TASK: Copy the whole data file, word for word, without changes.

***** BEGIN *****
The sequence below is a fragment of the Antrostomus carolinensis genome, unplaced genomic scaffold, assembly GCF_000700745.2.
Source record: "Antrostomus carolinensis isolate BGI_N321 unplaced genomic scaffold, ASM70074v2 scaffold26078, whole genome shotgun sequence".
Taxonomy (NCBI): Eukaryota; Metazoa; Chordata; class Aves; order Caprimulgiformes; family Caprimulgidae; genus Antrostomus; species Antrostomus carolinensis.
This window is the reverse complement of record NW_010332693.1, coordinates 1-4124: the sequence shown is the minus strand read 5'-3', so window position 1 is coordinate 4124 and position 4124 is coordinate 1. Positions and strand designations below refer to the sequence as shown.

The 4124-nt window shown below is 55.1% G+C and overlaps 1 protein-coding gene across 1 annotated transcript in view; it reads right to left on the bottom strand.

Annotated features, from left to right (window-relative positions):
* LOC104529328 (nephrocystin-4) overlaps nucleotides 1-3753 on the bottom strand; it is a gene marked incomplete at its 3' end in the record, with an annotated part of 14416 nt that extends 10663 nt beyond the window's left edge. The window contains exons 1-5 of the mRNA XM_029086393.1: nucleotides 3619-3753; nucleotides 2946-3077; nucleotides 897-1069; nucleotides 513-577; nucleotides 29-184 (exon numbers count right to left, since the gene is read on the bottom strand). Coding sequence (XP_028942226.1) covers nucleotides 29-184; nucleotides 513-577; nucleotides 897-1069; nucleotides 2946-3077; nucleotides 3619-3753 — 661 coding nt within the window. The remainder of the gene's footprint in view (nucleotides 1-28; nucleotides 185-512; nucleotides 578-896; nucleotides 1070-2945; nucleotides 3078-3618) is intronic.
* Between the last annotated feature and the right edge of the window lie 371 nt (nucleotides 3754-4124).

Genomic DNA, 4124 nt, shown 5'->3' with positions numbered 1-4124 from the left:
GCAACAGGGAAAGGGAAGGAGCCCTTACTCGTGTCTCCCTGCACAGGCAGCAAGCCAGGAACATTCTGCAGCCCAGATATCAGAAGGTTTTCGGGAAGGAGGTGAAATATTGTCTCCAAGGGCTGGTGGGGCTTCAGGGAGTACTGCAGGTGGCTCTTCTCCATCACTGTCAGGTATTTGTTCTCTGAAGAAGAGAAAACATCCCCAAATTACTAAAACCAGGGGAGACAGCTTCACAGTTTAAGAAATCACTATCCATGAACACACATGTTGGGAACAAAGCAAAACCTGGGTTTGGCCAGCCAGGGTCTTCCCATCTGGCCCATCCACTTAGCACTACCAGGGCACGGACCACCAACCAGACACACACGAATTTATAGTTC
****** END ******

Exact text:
The sequence below is a fragment of the Antrostomus carolinensis genome, unplaced genomic scaffold, assembly GCF_000700745.2.
Source record: "Antrostomus carolinensis isolate BGI_N321 unplaced genomic scaffold, ASM70074v2 scaffold26078, whole genome shotgun sequence".
Taxonomy (NCBI): Eukaryota; Metazoa; Chordata; class Aves; order Caprimulgiformes; family Caprimulgidae; genus Antrostomus; species Antrostomus carolinensis.
This window is the reverse complement of record NW_010332693.1, coordinates 1-4124: the sequence shown is the minus strand read 5'-3', so window position 1 is coordinate 4124 and position 4124 is coordinate 1. Positions and strand designations below refer to the sequence as shown.

The 4124-nt window shown below is 55.1% G+C and overlaps 1 protein-coding gene across 1 annotated transcript in view; it reads right to left on the bottom strand.

Annotated features, from left to right (window-relative positions):
* LOC104529328 (nephrocystin-4) overlaps nucleotides 1-3753 on the bottom strand; it is a gene marked incomplete at its 3' end in the record, with an annotated part of 14416 nt that extends 10663 nt beyond the window's left edge. The window contains exons 1-5 of the mRNA XM_029086393.1: nucleotides 3619-3753; nucleotides 2946-3077; nucleotides 897-1069; nucleotides 513-577; nucleotides 29-184 (exon numbers count right to left, since the gene is read on the bottom strand). Coding sequence (XP_028942226.1) covers nucleotides 29-184; nucleotides 513-577; nucleotides 897-1069; nucleotides 2946-3077; nucleotides 3619-3753 — 661 coding nt within the window. The remainder of the gene's footprint in view (nucleotides 1-28; nucleotides 185-512; nucleotides 578-896; nucleotides 1070-2945; nucleotides 3078-3618) is intronic.
* Between the last annotated feature and the right edge of the window lie 371 nt (nucleotides 3754-4124).

Genomic DNA, 4124 nt, shown 5'->3' with positions numbered 1-4124 from the left:
GCAACAGGGAAAGGGAAGGAGCCCTTACTCGTGTCTCCCTGCACAGGCAGCAAGCCAGGAACATTCTGCAGCCCAGATATCAGAAGGTTTTCGGGAAGGAGGTGAAATATTGTCTCCAAGGGCTGGTGGGGCTTCAGGGAGTACTGCAGGTGGCTCTTCTCCATCACTGTCAGGTATTTGTTCTCTGAAGAAGAGAAAACATCCCCAAATTACTAAAACCAGGGGAGACAGCTTCACAGTTTAAGAAATCACTATCCATGAACACACATGTTGGGAACAAAGCAAAACCTGGGTTTGGCCAGCCAGGGTCTTCCCATCTGGCCCATCCACTTAGCACTACCAGGGCACGGACCACCAACCAGACACACACGAATTTATAGTTC